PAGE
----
Often people will ask what to do about pulling on leash and again, we point out that we don’t let puppies pull on leash. Sometimes in training we have to do what is called a work around. In the case of pulling on leash, the work around we use is called the magic collar system; we have one collar that is magic; we only use it for training loose leash behaviour. The rest of the time we use a different collar, harness or head halter to differentiate what we are working on and we teach the pup that the rules are looser in that situation. We work around puppies pulling by teaching that one collar is magic and allows pulling and the other collar is a different kind of magic and doesn’t allow pulling!
How about getting into the garbage? Again, we just don’t let puppies do that! We keep garbage behind gates and doors so that pups cannot get into things. The same is true for almost everything that we do. Getting in the front seat of a moving vehicle? Don’t let your puppy do that by putting him in a crate in the vehicle when travelling. Harassing the older dog in the home? Keep them separate except for training time. Chewing up personal items? Put things away pre-emptively. The key is to think ahead about what behaviours you want your puppy to engage in and what behaviours you don’t want your puppy to engage in, and then preventing your pup from having the chance to do things you don’t want him to do.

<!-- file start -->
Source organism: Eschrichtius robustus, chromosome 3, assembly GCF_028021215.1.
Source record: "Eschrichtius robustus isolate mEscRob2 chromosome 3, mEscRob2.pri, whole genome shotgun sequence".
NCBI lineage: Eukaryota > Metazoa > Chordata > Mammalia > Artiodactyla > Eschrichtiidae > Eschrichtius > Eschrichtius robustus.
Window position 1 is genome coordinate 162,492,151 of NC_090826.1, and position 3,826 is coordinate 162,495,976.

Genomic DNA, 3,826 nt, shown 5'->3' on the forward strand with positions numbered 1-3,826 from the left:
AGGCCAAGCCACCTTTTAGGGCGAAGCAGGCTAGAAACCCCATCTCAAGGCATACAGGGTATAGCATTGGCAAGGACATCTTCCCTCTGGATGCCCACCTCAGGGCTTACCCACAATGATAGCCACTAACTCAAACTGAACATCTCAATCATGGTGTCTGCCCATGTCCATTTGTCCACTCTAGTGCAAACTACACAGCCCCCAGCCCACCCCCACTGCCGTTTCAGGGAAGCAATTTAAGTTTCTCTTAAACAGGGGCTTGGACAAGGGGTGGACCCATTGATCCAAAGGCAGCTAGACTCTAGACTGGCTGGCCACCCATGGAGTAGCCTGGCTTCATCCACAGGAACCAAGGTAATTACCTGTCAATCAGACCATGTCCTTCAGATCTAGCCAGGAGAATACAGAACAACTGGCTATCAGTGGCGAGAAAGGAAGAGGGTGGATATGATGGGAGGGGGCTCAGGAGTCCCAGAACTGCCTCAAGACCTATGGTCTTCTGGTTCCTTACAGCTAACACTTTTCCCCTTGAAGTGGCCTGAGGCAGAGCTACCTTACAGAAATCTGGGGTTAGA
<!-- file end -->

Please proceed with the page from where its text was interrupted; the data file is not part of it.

The thing to remember about young dogs is that they come without experience. If you are going to expect a young dog to interact with something new in his life, and you don’t structure that interaction to begin with, you are training him to guess and often, being a young animal with an exuberant temperament, he is going to make the wrong choice. When your pup makes the wrong choice, you can do one of any number of things. You can be harsh and punitive and unpleasant and hope he doesn’t repeat the error. Not a good idea but something to think about. You can be gentle but interrupt the puppy; a better alternative, but still not ideal. You can remove the pup and allow him to try again; still better than the last alternative, but still not the best kind of training you can do for a puppy. The gold standard in training is to set your pup up to succeed in the first place by preventing the undesired behaviour from happening.